Species Data

Class: Aves

Order: Psittaciformes

Family: Psittacidae

Scientific Name: Cyanoliseus patagonus

IUCN Red List status: Least Concern

IUCN Species Distribution Map



The Burrowing Parrot or Burrowing Parakeet lives in Chile and Argentina. Most of its feathers are golden-green but it has a distinctive yellow front and underparts as well as displaying a bright orange patch of feathers at the top of its legs. It forms the largest breeding colonies of all parrot species.



These parrots live in very large groups and nest closely to one another. They feed on seeds taken from the ground and on vegetation during the winter. They also eat berries and fruits from several plant species

Like many parrots they are conspicuous and noisy, as well as being very gregarious. They sleep in communal roosts in trees, wires or in their nesting burrows where they gather in large flocks. Before sunrise, they call and flutter around the roost, leaving in a flock at first light. The flock flies high in long irregular formation.

By day, the birds fly low above the ground, pausing briefly on low branches. They forage on the ground where their olive-brown plumage provides them with good camouflage.

Burrowing Parrot, Argentina. Credit Lee Dingain
Burrowing parrots at nest sites near Melado Valley Credit: Dick Culbert from Gibsons, B.C., Canada


Generally the Burrowing Parrot lives in open grassland, while it creates nesting burrows in sandstone or limestone cliffs.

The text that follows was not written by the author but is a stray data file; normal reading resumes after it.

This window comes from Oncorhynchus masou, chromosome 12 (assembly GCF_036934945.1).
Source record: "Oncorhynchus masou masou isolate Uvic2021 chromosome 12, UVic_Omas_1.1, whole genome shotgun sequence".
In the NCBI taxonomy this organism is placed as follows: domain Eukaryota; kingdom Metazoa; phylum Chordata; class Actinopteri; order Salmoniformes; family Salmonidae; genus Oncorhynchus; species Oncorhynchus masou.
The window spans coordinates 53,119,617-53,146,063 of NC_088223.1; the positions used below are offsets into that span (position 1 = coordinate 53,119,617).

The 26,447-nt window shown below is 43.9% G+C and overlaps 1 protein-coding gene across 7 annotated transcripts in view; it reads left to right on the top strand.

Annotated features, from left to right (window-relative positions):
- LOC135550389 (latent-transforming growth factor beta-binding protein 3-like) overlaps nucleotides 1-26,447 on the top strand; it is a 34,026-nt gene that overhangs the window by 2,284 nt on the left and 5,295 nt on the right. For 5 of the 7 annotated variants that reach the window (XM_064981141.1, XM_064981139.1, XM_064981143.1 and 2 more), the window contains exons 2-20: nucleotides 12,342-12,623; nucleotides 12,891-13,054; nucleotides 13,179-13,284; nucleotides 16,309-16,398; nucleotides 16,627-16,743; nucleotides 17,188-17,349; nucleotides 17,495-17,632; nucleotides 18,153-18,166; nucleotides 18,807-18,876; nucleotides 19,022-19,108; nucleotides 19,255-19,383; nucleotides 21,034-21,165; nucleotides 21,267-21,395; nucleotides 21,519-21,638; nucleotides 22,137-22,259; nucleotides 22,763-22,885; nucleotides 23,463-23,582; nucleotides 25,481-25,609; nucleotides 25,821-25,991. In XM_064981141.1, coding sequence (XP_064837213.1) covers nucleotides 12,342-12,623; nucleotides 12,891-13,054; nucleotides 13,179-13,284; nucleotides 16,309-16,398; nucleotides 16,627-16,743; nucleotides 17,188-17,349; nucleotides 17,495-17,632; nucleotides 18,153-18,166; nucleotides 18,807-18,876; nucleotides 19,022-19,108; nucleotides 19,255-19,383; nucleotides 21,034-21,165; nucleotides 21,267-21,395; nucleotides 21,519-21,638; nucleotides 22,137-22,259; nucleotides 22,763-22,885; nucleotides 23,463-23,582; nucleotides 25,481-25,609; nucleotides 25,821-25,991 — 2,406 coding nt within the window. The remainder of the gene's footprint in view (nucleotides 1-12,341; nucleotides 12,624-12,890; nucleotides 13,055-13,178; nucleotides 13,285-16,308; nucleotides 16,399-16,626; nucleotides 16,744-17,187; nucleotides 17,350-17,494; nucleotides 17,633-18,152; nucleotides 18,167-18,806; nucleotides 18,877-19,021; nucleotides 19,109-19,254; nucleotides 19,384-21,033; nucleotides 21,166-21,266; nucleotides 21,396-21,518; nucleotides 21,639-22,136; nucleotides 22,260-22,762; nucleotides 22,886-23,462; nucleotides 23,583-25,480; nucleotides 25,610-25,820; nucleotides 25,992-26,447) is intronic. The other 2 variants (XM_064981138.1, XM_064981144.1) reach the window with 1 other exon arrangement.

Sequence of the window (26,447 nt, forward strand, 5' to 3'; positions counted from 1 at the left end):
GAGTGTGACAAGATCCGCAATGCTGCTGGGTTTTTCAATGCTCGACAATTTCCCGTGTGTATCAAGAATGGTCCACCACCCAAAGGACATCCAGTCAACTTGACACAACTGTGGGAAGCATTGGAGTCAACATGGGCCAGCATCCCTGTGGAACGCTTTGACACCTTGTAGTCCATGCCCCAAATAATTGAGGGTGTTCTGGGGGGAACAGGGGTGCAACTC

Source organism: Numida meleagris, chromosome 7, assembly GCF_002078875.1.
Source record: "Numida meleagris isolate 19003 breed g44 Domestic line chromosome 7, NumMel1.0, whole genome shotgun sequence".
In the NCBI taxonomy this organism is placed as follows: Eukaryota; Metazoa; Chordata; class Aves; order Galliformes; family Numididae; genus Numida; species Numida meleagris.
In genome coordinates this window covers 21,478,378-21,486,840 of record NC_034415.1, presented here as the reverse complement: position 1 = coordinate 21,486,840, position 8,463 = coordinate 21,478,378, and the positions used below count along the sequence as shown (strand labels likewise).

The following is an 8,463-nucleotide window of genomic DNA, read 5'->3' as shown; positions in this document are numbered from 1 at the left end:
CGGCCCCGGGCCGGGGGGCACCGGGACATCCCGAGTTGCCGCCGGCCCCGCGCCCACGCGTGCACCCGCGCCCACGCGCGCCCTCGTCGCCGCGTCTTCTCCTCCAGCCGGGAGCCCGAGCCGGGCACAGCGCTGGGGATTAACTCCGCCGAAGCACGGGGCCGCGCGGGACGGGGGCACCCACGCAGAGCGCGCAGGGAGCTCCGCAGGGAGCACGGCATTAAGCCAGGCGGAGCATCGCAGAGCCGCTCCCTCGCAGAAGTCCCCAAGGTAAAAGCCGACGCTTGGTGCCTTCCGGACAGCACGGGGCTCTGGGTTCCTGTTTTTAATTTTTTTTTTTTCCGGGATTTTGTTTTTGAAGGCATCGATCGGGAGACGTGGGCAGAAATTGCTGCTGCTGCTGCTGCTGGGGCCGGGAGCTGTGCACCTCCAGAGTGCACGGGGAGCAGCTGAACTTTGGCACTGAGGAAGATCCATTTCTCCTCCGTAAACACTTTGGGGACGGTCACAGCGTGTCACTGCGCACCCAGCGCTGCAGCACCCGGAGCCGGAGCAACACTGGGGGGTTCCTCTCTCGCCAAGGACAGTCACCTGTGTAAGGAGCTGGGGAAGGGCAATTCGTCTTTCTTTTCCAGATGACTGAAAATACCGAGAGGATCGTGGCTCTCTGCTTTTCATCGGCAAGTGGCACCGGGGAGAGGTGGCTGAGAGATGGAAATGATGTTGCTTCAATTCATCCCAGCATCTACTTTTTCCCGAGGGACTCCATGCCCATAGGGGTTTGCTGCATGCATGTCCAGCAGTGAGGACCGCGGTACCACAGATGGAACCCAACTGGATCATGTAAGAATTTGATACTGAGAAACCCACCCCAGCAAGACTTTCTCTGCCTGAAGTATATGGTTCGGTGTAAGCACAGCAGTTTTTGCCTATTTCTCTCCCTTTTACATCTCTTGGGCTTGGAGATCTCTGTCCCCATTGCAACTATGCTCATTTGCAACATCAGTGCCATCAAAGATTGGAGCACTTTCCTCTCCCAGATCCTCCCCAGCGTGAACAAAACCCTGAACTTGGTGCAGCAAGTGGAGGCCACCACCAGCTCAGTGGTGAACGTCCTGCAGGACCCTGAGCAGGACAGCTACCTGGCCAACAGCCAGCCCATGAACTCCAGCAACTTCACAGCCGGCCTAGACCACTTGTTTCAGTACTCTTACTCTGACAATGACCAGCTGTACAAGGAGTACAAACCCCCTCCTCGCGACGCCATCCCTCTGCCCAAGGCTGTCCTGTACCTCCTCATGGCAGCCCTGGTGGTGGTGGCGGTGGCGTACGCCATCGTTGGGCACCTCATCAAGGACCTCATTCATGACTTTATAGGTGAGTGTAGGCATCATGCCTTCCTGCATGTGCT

Threats and Conservation

Formerly common and widespread in Argentina,  these birds are now only locally common, and in some areas are extinct.

Part of the problem is that the Burrowing Parrot is very easily disturbed and habitat specific. They will only tunnel into vertical limestone or sandstone cliffs to make their nests, and have specific height requirements.

In areas where they are still locally abundant, they are often considered an agricultural pest and persecuted as a result.

Loss of their grassland habitats to arable crop production is causing significant decline as is trapping for the live bird trade.

Another increasing threat is the development of unsympathetic tourism. In cases where four-wheeled vehicles are allowed on beaches, chicks can easily be killed. The expanding holiday resort of El Cóndor is a serious threat to a breeding colony of Burrowing Parrots in the cliffs at the Rio Negro in Patagonia.


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